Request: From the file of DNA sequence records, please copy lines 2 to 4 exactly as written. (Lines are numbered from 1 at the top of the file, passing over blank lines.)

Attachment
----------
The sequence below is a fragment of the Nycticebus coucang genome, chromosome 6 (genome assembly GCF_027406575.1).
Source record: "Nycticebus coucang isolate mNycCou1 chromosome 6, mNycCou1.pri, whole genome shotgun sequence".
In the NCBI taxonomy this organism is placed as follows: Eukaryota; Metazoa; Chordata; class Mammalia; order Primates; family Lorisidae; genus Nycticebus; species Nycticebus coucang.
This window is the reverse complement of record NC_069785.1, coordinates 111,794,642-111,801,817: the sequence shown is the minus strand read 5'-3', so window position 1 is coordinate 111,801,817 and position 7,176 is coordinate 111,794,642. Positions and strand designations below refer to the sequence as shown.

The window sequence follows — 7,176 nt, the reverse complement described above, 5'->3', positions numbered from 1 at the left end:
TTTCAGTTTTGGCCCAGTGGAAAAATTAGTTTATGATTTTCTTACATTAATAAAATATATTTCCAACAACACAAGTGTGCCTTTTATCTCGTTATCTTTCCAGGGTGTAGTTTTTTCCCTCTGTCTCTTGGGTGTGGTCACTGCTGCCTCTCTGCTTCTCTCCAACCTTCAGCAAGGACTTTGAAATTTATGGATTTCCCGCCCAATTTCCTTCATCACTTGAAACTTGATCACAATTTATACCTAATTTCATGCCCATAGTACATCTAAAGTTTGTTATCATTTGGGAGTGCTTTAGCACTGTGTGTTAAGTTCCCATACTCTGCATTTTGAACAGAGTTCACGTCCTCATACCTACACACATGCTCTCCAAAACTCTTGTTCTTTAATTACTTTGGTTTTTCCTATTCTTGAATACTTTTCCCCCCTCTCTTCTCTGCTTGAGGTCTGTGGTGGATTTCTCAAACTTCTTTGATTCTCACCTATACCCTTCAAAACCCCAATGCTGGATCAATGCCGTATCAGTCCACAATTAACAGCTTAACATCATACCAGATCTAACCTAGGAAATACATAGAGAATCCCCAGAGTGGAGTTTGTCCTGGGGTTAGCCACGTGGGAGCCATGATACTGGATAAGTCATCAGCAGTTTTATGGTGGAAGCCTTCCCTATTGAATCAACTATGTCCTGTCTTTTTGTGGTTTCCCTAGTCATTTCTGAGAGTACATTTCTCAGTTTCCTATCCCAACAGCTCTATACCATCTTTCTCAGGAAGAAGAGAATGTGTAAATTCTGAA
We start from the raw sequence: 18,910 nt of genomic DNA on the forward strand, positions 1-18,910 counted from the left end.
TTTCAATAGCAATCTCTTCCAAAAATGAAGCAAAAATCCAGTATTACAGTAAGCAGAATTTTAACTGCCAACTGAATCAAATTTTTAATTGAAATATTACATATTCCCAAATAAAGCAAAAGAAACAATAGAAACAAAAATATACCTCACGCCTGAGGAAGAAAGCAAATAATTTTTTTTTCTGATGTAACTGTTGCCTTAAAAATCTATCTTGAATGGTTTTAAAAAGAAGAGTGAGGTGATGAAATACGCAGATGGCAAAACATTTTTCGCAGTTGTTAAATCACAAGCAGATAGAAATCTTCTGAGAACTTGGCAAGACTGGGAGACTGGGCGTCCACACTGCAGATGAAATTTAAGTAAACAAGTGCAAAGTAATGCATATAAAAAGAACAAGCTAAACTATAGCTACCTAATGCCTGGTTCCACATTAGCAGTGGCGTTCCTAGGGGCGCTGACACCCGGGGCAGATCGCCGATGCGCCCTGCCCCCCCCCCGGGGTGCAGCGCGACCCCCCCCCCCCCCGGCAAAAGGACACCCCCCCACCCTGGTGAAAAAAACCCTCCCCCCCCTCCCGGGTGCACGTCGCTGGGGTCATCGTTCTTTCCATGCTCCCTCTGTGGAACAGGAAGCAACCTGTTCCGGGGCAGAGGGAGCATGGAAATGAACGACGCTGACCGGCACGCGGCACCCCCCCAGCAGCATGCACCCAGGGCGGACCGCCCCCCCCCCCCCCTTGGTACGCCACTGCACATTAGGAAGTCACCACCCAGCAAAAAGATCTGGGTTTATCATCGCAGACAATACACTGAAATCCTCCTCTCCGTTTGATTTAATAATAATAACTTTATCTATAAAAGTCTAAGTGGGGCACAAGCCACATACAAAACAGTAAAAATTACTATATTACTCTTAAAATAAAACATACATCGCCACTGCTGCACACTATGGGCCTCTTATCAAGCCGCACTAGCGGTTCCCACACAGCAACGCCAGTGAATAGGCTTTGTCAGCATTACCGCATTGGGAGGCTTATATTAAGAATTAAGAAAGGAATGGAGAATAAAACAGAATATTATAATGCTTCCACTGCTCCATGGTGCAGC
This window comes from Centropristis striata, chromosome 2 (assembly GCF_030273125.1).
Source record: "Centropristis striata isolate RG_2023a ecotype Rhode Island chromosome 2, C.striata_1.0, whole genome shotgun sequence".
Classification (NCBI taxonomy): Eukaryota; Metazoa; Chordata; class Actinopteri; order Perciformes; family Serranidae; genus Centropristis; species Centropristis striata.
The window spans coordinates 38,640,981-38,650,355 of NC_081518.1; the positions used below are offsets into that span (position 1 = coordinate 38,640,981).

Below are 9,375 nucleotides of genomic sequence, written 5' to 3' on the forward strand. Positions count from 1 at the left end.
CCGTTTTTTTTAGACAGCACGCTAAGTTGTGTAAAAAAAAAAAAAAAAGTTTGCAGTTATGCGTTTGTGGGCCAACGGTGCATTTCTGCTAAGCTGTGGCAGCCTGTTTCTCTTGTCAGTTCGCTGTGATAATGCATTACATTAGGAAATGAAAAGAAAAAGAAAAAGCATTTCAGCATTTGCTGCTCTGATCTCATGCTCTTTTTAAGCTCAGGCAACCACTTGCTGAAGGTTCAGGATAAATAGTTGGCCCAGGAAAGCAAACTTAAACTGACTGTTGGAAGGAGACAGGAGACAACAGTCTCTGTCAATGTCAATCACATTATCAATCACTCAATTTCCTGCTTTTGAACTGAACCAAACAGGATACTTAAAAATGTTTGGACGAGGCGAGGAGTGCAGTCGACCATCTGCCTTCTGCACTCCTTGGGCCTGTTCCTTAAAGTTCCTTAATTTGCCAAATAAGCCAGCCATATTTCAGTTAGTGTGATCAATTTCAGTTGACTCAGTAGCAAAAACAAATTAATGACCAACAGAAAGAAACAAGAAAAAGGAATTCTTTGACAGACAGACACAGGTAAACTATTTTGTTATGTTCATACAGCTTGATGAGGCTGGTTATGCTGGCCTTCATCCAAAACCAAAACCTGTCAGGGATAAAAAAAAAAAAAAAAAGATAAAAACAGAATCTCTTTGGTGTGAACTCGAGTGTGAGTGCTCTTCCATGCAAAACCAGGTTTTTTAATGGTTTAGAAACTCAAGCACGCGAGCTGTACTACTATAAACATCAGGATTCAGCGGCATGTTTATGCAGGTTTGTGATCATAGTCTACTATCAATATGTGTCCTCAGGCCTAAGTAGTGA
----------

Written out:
Source record: "Nycticebus coucang isolate mNycCou1 chromosome 6, mNycCou1.pri, whole genome shotgun sequence".
In the NCBI taxonomy this organism is placed as follows: Eukaryota; Metazoa; Chordata; class Mammalia; order Primates; family Lorisidae; genus Nycticebus; species Nycticebus coucang.
This window is the reverse complement of record NC_069785.1, coordinates 111,794,642-111,801,817: the sequence shown is the minus strand read 5'-3', so window position 1 is coordinate 111,801,817 and position 7,176 is coordinate 111,794,642. Positions and strand designations below refer to the sequence as shown.